Mr Gogoi must plunge into firefighting straightaway. He has to realize that drawing a larger amount of overdraft every month will cause a deeper mess. Even if it means a period of painful transition, he has to drastically cut down government expenditure, reduce the state workforce and be more circumspect with disbursement of deficit grants to government-aided institutions. He made a beginning by reducing the allocation of such grants to colleges by 10 per cent and should not retreat under populist pressure. The government must seriously plan the reduction of its workforce. That the AGP government suffered politically because of a similar move should not deter Mr Gogoi if he has to end the financial chaos. No more time should be lost in implementing some recommendations of the committee on fiscal reforms, headed by former state chief secretary, Mr H.N. Das. Simultaneously, the state must look harder for avenues to raise its own resources by both introducing new taxes and improving collection of existing ones. Mr Gogoi may have his justification for pleading for Central help to tide over the crisis, but he has to start the cleaning-up.

   

 
 
SERVICE AND ITS FEEDBACK 
 
 
BY BIBEK DEBROY
 
 
“There is nothing more difficult to arrange, more doubtful of success, more dangerous to carry through than initiating changes...The innovator makes enemies of all those who prosper under the old order, and only lukewarm support is forthcoming from those who would prosper under the new. Men are generally incredulous, never really trusting new things unless they have tested them by experience.” This quote is from Nicolas Machiavelli’s The Prince and was written in 1513. I found the quote in the Public Affairs Centre’s brochure. The PAC is a research organ- ization based in Bangalore and was set up in 1994 as the brainchild of Samuel Paul, former director, Indian Institute of Management, Ahmedabad.

The PAC does several things. What I find most interesting is the report cards on civic services. So far, these have been done for cities like Bangalore, Pune, Ahmedabad, Chennai, Calcutta, Mumbai and Delhi. I have always wondered, what does it take to replicate these surveys throughout the country?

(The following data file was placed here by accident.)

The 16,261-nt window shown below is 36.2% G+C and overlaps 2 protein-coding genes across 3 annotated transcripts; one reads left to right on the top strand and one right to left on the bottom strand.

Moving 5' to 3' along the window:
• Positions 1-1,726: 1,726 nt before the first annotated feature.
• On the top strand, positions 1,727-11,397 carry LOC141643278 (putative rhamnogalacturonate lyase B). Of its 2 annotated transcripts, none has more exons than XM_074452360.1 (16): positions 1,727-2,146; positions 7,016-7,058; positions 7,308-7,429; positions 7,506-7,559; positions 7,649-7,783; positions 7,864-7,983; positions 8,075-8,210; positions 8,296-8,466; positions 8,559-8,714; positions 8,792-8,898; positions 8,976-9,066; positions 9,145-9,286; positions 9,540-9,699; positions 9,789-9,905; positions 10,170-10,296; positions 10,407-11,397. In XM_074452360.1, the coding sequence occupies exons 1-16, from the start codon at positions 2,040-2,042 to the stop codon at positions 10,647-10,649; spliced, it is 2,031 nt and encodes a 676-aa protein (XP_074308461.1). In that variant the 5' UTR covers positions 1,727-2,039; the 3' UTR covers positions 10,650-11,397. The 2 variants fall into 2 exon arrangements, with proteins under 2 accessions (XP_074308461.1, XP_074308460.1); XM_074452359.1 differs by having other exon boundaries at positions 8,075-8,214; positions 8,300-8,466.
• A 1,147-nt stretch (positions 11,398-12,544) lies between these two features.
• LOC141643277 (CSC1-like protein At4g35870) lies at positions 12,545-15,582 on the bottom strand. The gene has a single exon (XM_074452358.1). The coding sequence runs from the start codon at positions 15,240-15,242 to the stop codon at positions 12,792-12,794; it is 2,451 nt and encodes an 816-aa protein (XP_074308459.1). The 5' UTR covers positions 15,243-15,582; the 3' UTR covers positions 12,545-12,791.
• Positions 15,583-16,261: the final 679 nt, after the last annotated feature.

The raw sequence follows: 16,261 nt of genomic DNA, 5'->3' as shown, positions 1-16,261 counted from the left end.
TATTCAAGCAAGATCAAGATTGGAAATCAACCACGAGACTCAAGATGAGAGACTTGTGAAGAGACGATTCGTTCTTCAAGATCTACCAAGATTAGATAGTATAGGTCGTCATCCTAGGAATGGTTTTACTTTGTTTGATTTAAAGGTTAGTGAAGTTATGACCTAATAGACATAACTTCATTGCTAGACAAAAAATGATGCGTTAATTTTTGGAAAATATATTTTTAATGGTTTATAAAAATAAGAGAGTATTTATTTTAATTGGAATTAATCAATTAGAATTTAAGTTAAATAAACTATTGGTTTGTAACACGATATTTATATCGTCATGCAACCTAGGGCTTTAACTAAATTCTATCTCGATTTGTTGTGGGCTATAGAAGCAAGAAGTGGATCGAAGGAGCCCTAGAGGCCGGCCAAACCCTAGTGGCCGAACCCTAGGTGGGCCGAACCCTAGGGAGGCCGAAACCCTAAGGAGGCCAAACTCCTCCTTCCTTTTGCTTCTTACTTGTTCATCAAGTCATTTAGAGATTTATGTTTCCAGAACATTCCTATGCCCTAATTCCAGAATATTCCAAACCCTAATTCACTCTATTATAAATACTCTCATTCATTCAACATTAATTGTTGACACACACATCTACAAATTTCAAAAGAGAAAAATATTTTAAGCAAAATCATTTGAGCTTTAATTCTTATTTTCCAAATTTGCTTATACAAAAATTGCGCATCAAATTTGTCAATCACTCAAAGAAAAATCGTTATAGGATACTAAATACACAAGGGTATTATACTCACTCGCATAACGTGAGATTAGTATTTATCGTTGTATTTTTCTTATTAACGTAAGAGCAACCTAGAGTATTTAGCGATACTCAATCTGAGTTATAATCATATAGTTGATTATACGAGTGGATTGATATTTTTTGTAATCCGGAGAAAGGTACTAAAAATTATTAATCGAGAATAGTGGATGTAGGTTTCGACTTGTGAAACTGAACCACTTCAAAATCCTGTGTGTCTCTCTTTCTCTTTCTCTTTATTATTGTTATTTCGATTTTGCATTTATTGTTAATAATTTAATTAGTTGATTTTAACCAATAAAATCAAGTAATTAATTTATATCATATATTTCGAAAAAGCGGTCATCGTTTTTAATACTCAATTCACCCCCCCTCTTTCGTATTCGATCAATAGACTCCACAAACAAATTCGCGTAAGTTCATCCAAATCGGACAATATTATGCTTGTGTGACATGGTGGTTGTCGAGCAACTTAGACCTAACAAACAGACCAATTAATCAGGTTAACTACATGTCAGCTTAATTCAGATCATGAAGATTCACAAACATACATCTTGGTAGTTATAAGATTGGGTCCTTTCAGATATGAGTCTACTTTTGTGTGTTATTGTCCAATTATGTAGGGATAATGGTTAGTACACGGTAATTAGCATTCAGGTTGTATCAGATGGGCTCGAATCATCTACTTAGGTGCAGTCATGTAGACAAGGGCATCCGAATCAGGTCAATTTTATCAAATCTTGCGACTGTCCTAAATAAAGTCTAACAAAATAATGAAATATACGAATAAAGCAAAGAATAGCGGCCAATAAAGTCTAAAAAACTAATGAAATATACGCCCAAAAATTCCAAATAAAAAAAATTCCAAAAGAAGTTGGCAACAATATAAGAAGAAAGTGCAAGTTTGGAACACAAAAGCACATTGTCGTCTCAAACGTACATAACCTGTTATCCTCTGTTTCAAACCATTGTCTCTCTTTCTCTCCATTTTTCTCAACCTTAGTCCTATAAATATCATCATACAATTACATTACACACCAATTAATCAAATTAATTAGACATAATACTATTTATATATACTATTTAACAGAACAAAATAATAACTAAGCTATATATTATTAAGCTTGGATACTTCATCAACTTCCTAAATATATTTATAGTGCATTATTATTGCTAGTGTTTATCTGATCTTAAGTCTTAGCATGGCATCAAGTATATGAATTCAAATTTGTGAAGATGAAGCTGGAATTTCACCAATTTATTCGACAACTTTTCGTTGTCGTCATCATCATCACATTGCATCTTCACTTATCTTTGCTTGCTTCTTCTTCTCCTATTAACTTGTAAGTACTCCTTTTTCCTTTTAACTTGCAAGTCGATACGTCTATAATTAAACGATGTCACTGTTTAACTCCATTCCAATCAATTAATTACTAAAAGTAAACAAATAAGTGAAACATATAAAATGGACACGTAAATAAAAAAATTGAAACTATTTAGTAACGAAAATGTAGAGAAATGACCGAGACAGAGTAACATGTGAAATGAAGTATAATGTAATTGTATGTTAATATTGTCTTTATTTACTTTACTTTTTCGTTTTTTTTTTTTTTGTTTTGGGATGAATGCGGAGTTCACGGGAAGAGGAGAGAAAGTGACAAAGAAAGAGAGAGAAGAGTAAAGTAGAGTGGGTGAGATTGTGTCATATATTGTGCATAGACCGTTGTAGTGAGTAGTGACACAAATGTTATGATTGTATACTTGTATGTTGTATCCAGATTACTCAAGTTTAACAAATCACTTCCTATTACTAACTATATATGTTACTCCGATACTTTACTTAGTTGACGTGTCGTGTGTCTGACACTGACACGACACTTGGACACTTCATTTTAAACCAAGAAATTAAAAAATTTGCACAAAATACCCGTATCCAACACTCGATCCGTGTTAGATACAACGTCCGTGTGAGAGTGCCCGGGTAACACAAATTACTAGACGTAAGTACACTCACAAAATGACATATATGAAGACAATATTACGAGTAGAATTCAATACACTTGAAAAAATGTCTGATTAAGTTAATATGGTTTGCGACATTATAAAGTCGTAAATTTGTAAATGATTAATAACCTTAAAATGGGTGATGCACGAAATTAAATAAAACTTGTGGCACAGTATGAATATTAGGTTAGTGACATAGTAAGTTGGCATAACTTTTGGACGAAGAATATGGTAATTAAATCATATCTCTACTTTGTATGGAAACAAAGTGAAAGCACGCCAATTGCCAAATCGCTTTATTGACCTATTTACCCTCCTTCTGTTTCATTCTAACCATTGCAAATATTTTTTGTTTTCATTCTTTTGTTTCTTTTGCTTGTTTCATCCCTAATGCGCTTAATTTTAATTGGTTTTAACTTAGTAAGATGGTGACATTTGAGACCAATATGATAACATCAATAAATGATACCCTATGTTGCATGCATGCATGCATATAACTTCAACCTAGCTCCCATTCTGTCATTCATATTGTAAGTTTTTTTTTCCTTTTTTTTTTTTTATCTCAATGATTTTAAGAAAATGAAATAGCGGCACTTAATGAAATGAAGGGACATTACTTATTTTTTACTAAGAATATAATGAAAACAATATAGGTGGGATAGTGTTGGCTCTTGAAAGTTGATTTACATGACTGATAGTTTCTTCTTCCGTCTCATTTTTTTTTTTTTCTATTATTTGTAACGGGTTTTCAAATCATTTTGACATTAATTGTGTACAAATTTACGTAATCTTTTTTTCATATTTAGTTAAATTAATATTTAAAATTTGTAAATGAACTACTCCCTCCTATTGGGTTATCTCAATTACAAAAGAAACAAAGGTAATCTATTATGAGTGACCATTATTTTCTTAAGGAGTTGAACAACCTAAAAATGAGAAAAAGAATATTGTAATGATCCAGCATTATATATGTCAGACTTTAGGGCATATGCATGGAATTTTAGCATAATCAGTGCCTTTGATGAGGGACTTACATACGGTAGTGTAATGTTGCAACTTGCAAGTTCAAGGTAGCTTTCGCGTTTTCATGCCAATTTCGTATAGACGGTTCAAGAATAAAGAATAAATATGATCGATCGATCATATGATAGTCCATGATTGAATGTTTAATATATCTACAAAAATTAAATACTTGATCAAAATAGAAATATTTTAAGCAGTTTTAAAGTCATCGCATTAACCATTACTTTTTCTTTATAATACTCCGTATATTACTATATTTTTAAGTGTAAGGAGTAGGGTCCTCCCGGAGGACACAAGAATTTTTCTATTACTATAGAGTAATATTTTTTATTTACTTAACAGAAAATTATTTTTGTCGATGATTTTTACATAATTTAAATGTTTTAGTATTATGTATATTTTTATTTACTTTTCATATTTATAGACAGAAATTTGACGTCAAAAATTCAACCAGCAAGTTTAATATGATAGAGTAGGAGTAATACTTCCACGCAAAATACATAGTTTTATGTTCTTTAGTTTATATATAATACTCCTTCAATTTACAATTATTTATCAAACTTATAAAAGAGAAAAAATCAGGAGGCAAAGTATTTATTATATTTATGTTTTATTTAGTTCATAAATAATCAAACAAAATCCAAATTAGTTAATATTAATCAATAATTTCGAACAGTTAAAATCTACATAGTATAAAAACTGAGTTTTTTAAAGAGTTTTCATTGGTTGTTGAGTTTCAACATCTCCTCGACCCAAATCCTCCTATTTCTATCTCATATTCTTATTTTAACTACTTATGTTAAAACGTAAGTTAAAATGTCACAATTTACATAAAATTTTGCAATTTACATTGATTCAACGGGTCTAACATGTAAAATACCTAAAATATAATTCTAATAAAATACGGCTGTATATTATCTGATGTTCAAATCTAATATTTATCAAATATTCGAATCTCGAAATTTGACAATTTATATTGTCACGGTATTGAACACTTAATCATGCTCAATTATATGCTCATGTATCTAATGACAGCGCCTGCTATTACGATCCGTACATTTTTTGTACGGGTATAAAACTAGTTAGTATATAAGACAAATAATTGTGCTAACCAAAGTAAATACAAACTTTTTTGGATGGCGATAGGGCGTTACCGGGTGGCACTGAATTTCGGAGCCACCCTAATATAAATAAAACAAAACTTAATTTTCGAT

I can stop wondering, because we now have what the PAC refers to as the millennial survey. This covered more than 33,000 households in 11 districts in 24 states. Over the years, Central and state governments have spent a lot of money on social sectors. Contrary to popular impression, per capita real expenditure on social sectors has increased during the Nineties. Per year, the per capita real expenditure was Rs 623 in 1990-91 and Rs 959 in 2000-01. Twenty seven per cent of budgetary allocations are for social sectors, revenue and capital. What do beneficiaries think of this expenditure?

So far, only the summary report of the millennial survey is available and is titled, “The State of India’s Public Services: Benchmarks for the New Millenium”. (Detailed reports, including state-level ones, will eventually become available.) The survey covers five public services — drinking water, health and sanitation, education and childcare, the public distribution system and road transport. These are evaluated on four heads — physical access to service, extent of usage, quality or reliability (this is somewhat objective) and user satisfaction with service delivery (this is somewhat subjective).

I must confess figures on physical access are better than what I had expected them to be. Fifty five per cent of households have a public protected source of drinking water within 100 meters of the house. Eighty seven per cent have a fair price shop within the village or area. Seventy three per cent have a medical facility within 3 kilometres of the place of residence. Sixty six per cent have an educational facility within 1 km of the place of residence. Fifty four per cent have access to public buses throughout the year.

These are average all-India figures. In general, the North, West and South do far better on physical access than the East. Physical access is a problem in Bihar, Orissa, West Bengal, Assam, Uttar Pradesh, Madhya Pradesh and Kerala. I must also confess, a priori, I would have expected Kerala to perform better.